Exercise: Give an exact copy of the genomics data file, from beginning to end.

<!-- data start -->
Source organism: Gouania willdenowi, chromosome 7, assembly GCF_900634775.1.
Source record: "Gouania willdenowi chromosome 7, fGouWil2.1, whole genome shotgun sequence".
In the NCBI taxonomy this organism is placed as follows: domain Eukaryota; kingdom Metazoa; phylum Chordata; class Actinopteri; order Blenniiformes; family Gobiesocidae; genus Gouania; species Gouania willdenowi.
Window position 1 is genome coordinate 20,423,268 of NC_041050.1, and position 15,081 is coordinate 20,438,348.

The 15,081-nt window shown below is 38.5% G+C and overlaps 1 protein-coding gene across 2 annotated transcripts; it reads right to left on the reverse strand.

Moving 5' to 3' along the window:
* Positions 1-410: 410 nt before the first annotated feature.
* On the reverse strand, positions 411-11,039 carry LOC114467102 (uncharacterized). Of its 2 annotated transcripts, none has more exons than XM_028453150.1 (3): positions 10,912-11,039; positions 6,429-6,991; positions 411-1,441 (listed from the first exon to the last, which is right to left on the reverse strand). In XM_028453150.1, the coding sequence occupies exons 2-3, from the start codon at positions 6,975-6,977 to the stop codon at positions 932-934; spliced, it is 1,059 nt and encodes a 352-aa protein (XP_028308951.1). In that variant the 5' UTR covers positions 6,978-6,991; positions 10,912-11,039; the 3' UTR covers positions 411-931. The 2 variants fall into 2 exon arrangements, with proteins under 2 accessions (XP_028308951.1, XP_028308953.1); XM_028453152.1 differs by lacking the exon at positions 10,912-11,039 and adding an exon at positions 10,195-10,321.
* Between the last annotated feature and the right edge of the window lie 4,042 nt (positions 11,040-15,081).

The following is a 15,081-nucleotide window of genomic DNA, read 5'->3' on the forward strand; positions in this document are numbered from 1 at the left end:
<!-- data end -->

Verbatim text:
Source organism: Gouania willdenowi, chromosome 7, assembly GCF_900634775.1.
Source record: "Gouania willdenowi chromosome 7, fGouWil2.1, whole genome shotgun sequence".
In the NCBI taxonomy this organism is placed as follows: domain Eukaryota; kingdom Metazoa; phylum Chordata; class Actinopteri; order Blenniiformes; family Gobiesocidae; genus Gouania; species Gouania willdenowi.
Window position 1 is genome coordinate 20,423,268 of NC_041050.1, and position 15,081 is coordinate 20,438,348.

The 15,081-nt window shown below is 38.5% G+C and overlaps 1 protein-coding gene across 2 annotated transcripts; it reads right to left on the reverse strand.

Moving 5' to 3' along the window:
* Positions 1-410: 410 nt before the first annotated feature.
* On the reverse strand, positions 411-11,039 carry LOC114467102 (uncharacterized). Of its 2 annotated transcripts, none has more exons than XM_028453150.1 (3): positions 10,912-11,039; positions 6,429-6,991; positions 411-1,441 (listed from the first exon to the last, which is right to left on the reverse strand). In XM_028453150.1, the coding sequence occupies exons 2-3, from the start codon at positions 6,975-6,977 to the stop codon at positions 932-934; spliced, it is 1,059 nt and encodes a 352-aa protein (XP_028308951.1). In that variant the 5' UTR covers positions 6,978-6,991; positions 10,912-11,039; the 3' UTR covers positions 411-931. The 2 variants fall into 2 exon arrangements, with proteins under 2 accessions (XP_028308951.1, XP_028308953.1); XM_028453152.1 differs by lacking the exon at positions 10,912-11,039 and adding an exon at positions 10,195-10,321.
* Between the last annotated feature and the right edge of the window lie 4,042 nt (positions 11,040-15,081).

The following is a 15,081-nucleotide window of genomic DNA, read 5'->3' on the forward strand; positions in this document are numbered from 1 at the left end: